Forever in search of new sources of creative inspiration, there’s nothing I love more than visiting an exhibition, exploring a new area or attending a festival talk. Unsurprisingly then, I found myself with a spot of #FOMO when some of the mm* team visited D&AD in London last month. That was all laid to rest however when I learned of the Birmingham Design Festival (#BDF2019); a fledgling event founded by a handful of designers in the Midlands looking to celebrate the creative industry in an accessible way.
Only in its second year, the festival saw a diverse range of high calibre speakers and exhibitors descend on the city. From Superunion (BBC2 rebrand) to Pentagram (John Lewis’ creative agency), Google to 4creative, experts in their respective fields congregated in the hub of Digbeth to share their knowledge centred around one key theme: Truth. Whether their focus was on culture in the workplace or the gender equality gap in the creative industry, collaboration throughout the creative process or managing many stakeholders, industry experts all shared their truths in a refreshingly frank and honest manner.
Talks weren’t the only offering over the three-day event either. There was a hugely diverse range of ‘maker’ workshops (think screen printing, calligraphy, brand workshops for start-ups – you name it, they had it) where everyone could learn, be inspired and exercise their creative muscles. And what completely blew my mind. That apart from a fractional portion of these workshops, the entire thing was completely free, making it accessible to individuals from all walks of life – not just those with the privilege of a company who could pay for their ticket.
All in all, the festival exceeded all hopes of what I thought it could be, leaving me at the end of the day with a renewed sense of motivation and inspiration, and a hell of a lot of admiration for our industry. For anyone with even a smidge of creative inclination, I cannot recommend the festival enough and encourage you to keep an eye out for its return in 2020. But in the meantime, and in the spirit of sharing truths, I’ll leave you with some of my key takeaways from this year…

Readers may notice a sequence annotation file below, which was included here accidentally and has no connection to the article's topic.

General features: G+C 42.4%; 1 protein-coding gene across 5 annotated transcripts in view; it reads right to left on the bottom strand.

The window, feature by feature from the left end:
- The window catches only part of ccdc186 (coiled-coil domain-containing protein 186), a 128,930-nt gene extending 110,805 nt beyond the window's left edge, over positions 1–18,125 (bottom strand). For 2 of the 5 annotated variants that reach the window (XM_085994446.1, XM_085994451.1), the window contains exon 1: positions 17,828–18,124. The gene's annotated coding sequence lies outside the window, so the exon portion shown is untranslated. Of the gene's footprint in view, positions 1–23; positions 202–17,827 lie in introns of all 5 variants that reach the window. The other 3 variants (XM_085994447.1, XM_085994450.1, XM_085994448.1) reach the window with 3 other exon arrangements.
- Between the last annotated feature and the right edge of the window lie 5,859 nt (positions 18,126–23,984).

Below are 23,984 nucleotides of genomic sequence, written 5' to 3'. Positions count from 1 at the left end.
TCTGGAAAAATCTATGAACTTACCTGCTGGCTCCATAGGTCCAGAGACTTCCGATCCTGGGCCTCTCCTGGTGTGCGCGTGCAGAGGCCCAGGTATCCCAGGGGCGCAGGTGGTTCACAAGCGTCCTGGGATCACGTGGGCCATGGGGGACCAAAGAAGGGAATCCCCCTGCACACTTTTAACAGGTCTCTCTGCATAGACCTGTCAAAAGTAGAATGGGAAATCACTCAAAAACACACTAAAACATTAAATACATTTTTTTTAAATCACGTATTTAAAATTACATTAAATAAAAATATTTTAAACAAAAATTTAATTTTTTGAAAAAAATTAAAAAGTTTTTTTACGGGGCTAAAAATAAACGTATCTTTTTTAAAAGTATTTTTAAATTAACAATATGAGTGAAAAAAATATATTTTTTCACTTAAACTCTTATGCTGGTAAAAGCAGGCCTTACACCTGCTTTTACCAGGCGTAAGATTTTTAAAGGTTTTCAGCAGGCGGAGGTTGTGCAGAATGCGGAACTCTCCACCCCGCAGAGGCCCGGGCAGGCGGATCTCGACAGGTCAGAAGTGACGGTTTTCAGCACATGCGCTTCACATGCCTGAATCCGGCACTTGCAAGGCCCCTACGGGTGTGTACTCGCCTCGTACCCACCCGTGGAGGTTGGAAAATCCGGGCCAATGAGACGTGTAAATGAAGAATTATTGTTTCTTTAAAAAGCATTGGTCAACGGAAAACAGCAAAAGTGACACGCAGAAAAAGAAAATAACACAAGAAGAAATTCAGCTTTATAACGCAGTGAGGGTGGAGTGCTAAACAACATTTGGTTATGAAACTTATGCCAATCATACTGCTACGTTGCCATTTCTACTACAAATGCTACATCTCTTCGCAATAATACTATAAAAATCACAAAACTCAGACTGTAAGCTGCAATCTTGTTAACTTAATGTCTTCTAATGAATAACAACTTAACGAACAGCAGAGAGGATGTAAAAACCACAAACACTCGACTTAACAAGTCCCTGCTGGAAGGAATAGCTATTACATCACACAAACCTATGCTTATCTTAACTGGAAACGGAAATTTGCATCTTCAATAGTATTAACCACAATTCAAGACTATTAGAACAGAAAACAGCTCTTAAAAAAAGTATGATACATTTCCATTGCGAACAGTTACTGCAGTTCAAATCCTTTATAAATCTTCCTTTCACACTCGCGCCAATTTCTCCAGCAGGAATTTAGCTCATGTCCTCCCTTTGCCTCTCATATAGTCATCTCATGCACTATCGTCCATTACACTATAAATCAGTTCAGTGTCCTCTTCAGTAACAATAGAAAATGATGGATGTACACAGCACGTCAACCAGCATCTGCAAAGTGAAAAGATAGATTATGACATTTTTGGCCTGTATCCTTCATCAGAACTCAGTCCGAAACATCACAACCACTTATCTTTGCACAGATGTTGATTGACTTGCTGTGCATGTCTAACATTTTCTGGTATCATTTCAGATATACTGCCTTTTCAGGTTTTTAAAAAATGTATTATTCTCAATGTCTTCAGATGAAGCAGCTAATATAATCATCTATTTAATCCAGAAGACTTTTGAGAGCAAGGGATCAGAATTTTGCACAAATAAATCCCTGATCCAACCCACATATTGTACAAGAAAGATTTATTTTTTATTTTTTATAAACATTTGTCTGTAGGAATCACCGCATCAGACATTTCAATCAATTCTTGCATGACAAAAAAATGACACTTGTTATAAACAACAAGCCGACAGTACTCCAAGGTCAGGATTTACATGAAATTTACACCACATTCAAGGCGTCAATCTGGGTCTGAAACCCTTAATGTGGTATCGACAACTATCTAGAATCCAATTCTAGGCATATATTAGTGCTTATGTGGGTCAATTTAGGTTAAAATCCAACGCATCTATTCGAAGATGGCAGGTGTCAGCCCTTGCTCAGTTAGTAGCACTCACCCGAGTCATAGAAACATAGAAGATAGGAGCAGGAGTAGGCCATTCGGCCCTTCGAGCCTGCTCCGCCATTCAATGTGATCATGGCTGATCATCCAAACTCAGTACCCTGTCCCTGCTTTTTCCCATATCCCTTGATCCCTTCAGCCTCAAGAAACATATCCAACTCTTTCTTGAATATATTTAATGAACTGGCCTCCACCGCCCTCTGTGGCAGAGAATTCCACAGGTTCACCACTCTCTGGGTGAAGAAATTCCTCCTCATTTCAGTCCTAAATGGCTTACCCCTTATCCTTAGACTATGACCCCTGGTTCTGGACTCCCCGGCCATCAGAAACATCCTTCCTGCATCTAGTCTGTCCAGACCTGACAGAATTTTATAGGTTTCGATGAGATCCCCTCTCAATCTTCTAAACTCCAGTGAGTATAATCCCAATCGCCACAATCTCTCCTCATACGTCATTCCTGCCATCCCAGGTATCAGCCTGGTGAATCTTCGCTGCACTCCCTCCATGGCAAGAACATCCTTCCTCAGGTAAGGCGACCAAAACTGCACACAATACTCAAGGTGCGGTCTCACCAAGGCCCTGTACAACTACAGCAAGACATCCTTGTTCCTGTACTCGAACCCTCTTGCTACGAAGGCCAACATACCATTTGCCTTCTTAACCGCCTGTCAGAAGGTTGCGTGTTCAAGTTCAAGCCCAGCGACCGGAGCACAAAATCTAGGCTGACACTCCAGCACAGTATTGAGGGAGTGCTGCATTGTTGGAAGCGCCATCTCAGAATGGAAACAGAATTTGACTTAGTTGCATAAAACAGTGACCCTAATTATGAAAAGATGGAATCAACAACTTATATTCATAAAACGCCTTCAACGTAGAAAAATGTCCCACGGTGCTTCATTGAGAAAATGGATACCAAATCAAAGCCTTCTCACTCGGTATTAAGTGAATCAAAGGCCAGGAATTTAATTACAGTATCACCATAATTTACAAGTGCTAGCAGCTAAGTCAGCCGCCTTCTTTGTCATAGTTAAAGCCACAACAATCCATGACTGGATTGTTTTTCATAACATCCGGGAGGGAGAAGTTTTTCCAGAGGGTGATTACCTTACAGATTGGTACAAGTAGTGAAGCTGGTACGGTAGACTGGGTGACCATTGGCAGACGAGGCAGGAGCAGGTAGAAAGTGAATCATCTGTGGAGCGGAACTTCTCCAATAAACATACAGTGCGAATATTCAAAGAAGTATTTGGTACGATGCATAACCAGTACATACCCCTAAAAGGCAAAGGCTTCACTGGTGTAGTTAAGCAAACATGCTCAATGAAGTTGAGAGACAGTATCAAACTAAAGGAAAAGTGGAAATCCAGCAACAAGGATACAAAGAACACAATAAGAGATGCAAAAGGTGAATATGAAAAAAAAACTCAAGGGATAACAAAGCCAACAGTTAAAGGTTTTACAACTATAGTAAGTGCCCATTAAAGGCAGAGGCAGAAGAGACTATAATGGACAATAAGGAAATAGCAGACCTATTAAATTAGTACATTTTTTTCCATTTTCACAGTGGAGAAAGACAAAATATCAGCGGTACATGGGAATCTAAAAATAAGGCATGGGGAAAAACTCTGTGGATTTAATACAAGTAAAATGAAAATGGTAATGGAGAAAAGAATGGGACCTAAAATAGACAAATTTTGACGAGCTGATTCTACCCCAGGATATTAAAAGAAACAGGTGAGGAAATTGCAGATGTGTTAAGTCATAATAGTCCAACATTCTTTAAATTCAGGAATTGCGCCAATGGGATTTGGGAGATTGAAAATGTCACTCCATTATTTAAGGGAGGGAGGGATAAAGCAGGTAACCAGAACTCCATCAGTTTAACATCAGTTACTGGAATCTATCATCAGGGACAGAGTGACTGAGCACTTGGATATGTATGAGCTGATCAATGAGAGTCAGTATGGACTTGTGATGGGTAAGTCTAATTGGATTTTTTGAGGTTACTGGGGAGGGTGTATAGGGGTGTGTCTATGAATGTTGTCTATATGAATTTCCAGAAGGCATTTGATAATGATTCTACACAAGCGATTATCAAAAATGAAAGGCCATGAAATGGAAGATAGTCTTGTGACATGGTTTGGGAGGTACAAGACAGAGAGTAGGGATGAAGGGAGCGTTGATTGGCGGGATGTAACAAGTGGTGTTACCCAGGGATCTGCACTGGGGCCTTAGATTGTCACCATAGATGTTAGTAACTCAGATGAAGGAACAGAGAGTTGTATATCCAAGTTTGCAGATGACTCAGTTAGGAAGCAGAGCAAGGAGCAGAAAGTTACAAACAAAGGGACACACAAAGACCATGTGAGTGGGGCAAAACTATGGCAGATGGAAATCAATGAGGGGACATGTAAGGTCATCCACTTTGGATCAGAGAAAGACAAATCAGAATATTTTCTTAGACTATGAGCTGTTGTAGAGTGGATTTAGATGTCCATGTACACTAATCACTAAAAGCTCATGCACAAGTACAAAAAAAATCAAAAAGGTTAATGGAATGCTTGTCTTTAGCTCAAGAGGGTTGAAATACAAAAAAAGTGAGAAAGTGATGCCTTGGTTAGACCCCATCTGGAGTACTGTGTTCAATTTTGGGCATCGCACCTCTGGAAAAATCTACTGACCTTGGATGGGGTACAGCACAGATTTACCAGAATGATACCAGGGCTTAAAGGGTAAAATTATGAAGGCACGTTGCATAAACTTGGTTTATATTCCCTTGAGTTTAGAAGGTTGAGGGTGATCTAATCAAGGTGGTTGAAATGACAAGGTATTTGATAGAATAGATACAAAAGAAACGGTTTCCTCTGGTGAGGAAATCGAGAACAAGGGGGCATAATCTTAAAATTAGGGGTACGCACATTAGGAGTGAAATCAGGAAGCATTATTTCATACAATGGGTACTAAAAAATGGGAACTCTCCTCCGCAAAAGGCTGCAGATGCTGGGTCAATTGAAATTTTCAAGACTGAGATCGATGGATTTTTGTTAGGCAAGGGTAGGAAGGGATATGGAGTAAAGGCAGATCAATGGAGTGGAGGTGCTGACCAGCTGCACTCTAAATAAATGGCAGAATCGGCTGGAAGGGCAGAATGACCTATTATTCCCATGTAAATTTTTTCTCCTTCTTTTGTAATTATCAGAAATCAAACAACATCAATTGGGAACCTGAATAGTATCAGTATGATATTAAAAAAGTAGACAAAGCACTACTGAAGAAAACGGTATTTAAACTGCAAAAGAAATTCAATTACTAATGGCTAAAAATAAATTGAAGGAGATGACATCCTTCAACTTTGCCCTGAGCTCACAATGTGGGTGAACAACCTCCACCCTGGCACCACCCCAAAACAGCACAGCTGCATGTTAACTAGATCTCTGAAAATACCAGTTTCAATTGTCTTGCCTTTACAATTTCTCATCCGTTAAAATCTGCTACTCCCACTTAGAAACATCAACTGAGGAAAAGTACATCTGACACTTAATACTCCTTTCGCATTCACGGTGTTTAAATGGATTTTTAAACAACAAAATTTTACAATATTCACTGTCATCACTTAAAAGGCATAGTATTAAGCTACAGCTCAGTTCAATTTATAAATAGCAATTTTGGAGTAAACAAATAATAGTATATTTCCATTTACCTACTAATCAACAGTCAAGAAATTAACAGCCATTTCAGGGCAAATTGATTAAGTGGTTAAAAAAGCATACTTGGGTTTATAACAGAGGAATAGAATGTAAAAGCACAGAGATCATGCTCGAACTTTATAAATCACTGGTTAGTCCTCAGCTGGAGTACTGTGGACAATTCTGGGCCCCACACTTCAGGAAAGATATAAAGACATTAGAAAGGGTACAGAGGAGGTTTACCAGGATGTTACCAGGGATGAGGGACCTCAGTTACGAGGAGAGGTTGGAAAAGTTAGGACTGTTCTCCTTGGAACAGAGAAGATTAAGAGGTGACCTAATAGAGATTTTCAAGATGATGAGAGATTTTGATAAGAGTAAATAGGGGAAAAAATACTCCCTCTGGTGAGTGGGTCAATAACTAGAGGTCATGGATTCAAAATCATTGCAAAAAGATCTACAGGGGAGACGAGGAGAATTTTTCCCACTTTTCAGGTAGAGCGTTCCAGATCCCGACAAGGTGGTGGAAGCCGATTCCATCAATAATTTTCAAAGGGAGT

Knowledge is power…
…and sharing it is even more so. I’m in the early years of what I hope will be a long career, and I value nothing more than hearing and learning from those who have the benefit of experience good or bad. Judging by the sheer volume of people in every BDF talk (from all stages in their career), I’d say I’m not alone. A key theme across talks wasn’t just the focus on people’s successes, but actually their failures. How they felt about them, dealt with them and what they learnt from their experience. It’s insights like this that help educates and better those around you (as well as give that often needed reassurance). So when you can, share your knowledge in bucketloads.
Life is too short to be doing something that leaves your gut feeling hollow. Whether it’s time you volunteer to others or a side project that really lights your fire, the job you’re employed to do by someone else or your own business that’s just getting off the ground – find that purpose that motivates you to get up every morning. A great example touched on by Notepad agency in their ‘Find your brand purpose’ workshop was Hiut Denim; a denim retailer founded by David Hieatt in 2011. His sole purpose was to reignite denim manufacturing in the small town of Cardigan, Wales, to reinstate employment of 400 people that lost their jobs when a factory employing them suddenly closed without any forewarning. Eight years in and they’re almost halfway to achieving that goal – which is pretty amazing. Whether you work for you or for someone else, finding something that gives meaning to your day-to-day was a big truth at the festival this year, and one I’ll personally be delving a little deeper into.
Bring the right attitude to your work
In the words of Paul Woods: “don’t be an a**hole.” His point had many tangents, but in a nutshell; leave your ego at the door, be prepared to work hard and treat your people well. It was interesting to hear how different companies were working to put each of these into practice, with a key focus on improving the culture of the business around them. Whether that was freeing up time for employees to explore their own side hustles, addressing the gender imbalances within the workforce or something as simple as (and should be a given) paying their interns – the general trend; put more into your employees and the return is tenfold.